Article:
Although the present crucifix is managed with care and a superb attention to surface details there is yet a simplicity that could suggest the work could be related to a finer production of similar or larger scale. We may observe a similar association between the previously cited boxwood Lamentation preserved at the MET and the ivory Lamentation in the Royal Museum of Fine Arts in Brussels or comparatively the stone monument for Jasper Boest in St. Jackbskerk in Antwerp and the reduced-scale ivory variant at the Beguine Convent in that same city.

The corpus is notably complimented by its original ebony guilloché ripple molded cross with inset red tortoiseshell veneer, indicative of the expensive tastes of the period. A similar configuration of ebony wood and red tortoiseshell veneer is found on the elaborate Coronation of James II Cabinet in the UK Royal Collection Trust executed by Matthieu and his workshop sometime between 1685-90 (inv. RCIN 21633).

Two larger and highly detailed ivory corpora compared against the Christ attributed to Matthieu at the Saint Carolus Borromeus church in Antwerp have commanded six-figure sums at auction: Lempertz, 15 July 2021, lot 87 and Sotheby’s, 9 July 2015, lot 172. The former is most probably a late mature work, large in-scale and highly accomplished, although in the present author’s opinion the latter corpus appears to have more in common with one preserved in the Monastery of St. Truiden, variably attributed to Gabriel Grupello or a later, quite talented, follower of Matthieu or member of his circle.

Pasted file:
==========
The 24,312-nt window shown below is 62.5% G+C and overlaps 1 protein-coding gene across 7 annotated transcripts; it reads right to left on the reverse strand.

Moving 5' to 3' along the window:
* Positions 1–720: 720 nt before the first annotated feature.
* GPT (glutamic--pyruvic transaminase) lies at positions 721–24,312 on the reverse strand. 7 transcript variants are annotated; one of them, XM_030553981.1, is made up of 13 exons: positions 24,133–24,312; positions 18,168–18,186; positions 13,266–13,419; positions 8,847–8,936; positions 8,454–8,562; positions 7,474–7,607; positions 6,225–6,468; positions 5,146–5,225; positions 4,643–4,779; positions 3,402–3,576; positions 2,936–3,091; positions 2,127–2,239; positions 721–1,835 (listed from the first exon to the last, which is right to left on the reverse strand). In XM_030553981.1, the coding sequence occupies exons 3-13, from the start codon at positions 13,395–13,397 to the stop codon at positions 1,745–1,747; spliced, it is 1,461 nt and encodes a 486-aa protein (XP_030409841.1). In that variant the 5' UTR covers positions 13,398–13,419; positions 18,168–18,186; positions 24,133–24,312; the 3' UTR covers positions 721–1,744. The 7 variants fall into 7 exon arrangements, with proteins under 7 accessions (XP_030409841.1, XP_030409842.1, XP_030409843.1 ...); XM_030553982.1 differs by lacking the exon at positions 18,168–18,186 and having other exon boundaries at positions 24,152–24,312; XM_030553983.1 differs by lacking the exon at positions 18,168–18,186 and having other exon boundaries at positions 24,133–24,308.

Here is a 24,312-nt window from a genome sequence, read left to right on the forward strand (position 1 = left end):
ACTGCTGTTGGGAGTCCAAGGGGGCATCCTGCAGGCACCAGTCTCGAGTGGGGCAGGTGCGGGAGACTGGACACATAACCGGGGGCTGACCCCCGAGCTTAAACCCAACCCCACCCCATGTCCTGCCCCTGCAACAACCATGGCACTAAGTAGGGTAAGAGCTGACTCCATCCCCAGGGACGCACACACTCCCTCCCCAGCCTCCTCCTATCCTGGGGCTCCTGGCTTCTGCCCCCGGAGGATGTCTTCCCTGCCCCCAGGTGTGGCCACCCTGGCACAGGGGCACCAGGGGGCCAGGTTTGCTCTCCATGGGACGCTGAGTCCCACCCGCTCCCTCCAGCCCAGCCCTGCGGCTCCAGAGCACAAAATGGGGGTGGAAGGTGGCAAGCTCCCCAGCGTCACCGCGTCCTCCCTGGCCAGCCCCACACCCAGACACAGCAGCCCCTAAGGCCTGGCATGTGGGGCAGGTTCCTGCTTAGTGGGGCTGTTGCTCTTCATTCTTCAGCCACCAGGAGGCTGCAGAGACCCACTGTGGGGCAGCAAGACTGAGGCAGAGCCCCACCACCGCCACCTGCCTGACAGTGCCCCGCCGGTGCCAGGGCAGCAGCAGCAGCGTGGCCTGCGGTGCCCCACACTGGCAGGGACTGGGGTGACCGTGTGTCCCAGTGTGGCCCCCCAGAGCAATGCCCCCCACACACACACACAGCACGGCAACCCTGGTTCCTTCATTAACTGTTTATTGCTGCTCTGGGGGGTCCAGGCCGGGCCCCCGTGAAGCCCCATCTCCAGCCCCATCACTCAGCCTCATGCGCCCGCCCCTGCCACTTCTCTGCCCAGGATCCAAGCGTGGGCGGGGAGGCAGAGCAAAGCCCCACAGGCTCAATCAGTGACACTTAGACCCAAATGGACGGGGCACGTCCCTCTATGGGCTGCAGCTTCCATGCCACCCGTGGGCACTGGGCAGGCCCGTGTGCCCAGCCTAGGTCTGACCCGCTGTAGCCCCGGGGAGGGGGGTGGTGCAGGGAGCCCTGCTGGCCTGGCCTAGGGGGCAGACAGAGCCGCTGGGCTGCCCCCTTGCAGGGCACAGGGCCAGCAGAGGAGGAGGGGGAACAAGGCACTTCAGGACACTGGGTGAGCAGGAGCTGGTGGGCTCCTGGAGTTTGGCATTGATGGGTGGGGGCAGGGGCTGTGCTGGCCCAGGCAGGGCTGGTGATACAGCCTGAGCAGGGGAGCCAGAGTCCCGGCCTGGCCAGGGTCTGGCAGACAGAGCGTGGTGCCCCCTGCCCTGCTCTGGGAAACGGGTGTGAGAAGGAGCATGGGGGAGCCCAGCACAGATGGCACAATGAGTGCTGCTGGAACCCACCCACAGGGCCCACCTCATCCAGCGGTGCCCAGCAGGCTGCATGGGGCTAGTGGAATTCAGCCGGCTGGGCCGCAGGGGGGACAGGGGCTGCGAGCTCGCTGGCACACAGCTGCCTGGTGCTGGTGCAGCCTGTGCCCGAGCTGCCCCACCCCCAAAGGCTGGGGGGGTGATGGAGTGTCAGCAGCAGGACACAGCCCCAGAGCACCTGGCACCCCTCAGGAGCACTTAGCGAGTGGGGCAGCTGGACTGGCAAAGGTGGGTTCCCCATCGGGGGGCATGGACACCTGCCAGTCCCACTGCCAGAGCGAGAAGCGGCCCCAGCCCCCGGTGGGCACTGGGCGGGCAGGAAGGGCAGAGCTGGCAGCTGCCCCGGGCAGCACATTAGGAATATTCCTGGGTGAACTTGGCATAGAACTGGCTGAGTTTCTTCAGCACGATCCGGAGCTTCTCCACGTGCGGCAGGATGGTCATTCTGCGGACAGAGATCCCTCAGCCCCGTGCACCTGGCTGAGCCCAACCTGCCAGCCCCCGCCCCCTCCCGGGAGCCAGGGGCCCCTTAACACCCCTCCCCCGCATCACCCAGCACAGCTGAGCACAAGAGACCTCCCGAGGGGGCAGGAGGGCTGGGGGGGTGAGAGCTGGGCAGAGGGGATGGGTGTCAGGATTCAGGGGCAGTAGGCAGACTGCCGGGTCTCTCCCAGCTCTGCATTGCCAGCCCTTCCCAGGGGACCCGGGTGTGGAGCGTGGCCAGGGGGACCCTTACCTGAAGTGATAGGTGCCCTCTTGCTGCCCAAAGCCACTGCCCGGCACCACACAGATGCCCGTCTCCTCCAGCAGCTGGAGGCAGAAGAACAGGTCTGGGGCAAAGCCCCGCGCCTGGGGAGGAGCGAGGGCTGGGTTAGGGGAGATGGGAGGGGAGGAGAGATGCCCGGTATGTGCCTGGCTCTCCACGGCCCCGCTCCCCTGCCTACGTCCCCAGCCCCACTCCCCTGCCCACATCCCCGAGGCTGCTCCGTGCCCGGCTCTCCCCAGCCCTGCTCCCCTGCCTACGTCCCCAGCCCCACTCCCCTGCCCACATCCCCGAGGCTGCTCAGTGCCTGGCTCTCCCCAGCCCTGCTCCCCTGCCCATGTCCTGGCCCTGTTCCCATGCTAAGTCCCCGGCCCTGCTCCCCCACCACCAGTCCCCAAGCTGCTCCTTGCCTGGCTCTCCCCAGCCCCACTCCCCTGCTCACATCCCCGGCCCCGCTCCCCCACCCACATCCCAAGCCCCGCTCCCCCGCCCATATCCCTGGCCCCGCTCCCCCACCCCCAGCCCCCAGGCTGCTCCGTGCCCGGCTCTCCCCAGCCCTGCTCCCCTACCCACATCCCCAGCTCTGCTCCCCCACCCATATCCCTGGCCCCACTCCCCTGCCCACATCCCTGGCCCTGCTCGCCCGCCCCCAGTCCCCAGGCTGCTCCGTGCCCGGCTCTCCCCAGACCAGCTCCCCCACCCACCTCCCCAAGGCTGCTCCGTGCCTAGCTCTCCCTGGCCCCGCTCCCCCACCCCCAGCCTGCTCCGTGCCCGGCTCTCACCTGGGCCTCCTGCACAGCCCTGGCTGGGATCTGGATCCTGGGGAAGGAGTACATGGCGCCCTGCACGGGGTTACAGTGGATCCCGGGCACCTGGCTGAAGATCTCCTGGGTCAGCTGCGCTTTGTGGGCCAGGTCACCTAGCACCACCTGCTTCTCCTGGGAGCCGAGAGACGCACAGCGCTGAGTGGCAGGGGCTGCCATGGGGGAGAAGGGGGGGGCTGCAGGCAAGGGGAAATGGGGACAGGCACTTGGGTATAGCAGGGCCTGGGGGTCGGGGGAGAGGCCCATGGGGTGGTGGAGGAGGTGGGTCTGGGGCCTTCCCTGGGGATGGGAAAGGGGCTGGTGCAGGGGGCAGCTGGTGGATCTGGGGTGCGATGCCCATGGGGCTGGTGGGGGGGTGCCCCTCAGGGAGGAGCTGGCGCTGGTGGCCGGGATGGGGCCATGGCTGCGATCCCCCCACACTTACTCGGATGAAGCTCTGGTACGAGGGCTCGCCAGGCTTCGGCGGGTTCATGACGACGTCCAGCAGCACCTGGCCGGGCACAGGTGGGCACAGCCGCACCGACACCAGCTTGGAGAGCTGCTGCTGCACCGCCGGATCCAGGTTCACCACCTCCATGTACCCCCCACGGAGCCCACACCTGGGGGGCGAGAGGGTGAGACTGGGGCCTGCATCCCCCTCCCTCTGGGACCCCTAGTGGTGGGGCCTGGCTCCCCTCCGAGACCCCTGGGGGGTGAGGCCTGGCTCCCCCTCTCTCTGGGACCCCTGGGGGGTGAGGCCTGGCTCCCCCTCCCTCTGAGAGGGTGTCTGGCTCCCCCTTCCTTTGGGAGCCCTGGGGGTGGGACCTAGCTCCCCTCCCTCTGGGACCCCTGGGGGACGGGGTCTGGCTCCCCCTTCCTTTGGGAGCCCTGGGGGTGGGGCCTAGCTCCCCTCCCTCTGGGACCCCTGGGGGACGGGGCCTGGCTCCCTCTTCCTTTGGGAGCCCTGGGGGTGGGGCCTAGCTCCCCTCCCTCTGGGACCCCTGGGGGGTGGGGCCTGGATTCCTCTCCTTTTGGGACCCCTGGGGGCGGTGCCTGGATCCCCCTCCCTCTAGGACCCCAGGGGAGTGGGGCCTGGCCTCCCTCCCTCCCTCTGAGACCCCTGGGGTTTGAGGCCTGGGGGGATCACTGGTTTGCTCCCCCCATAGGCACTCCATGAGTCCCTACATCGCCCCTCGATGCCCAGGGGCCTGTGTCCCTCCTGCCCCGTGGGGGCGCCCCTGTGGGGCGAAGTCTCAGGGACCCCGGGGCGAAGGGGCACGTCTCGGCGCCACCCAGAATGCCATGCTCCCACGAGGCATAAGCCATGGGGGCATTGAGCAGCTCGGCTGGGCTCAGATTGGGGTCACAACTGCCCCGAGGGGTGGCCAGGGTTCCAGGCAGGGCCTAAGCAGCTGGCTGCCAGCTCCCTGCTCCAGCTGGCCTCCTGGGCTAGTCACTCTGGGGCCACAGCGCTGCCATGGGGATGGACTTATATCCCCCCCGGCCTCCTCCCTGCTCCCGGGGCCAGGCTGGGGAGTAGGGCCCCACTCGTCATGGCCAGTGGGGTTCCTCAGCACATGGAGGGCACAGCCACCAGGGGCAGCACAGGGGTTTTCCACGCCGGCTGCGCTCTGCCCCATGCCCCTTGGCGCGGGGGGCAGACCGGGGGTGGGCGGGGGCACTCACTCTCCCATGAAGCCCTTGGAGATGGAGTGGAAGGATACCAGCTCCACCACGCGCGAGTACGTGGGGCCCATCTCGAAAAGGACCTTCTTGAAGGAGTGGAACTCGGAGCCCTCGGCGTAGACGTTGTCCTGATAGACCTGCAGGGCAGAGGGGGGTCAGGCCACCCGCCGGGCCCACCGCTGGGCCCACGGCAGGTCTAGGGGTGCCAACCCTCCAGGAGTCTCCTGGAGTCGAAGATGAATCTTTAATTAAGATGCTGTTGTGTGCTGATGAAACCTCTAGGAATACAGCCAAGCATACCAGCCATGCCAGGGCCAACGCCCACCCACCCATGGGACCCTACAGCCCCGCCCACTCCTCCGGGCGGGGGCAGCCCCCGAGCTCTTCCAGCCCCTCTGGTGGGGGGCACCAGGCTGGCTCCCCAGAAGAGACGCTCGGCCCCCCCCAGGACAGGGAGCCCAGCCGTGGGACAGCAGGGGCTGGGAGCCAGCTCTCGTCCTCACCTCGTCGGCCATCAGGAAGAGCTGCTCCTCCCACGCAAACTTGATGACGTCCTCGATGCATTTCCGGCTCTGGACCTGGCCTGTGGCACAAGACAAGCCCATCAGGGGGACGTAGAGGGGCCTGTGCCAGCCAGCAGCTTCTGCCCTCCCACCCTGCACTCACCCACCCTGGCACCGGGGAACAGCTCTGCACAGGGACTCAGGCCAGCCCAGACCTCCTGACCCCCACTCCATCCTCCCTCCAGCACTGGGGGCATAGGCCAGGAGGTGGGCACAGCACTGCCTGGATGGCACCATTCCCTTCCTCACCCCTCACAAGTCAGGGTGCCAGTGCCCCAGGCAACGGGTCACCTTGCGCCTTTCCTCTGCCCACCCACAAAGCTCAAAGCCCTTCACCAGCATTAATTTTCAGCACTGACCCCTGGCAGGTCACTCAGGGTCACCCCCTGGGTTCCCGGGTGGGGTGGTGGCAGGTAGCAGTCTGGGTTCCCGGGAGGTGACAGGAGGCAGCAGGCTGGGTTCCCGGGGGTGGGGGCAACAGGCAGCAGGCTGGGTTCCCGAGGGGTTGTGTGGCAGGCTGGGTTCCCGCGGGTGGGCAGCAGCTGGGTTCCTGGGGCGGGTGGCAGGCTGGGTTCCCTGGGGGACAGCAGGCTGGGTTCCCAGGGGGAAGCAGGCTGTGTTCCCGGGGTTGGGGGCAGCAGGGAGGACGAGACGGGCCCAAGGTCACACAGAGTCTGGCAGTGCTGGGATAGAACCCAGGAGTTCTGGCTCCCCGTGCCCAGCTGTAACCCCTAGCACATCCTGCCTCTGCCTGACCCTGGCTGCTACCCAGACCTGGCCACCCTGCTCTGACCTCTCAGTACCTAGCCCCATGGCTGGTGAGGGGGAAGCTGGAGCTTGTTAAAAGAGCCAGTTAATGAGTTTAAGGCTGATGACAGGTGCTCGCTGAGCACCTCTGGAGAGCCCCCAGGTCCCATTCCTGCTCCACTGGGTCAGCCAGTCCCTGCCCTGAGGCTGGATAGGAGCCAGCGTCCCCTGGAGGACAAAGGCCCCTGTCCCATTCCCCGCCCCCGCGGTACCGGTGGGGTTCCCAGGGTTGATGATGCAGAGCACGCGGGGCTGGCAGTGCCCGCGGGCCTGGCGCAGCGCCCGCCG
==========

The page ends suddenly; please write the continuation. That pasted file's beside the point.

We believe the present corpus, small in-scale and in the modest medium of boxwood, is indicative of the early years of Matthieu and a precursor to the masterworks that entailed his demand for commissions and established his more recently heralded respect as one of the foremost Flemish sculptors of the late Baroque era.

Please note, this sculpture is stored in Europe and per CITES regulations, must be sold inside territories where antique tortoiseshell is permissible in commerce. However, the boxwood Christ and associated skull (representing Golgotha) can be removed and purchased independent of the cross. Please contact us to discuss.

Condition commensurate with age with minor wear and a loss to the index finger of Christ's proper left hand.

References:

Christian Theuerkauff (1975): "Anmerkungen zum Werk des Antwerpener Bildhauers Matthieu van Beveren (um 1630-1690)" in Oud Holland, Vol. 89, no. 1, pp. 19-62.

C. Theuerkauff (1988): “Addenda to the Small-Scale Sculpture of Matthieu van Beveren of Antwerp” in Metropolitan Museum Journal, no. 23, pp. 125-47.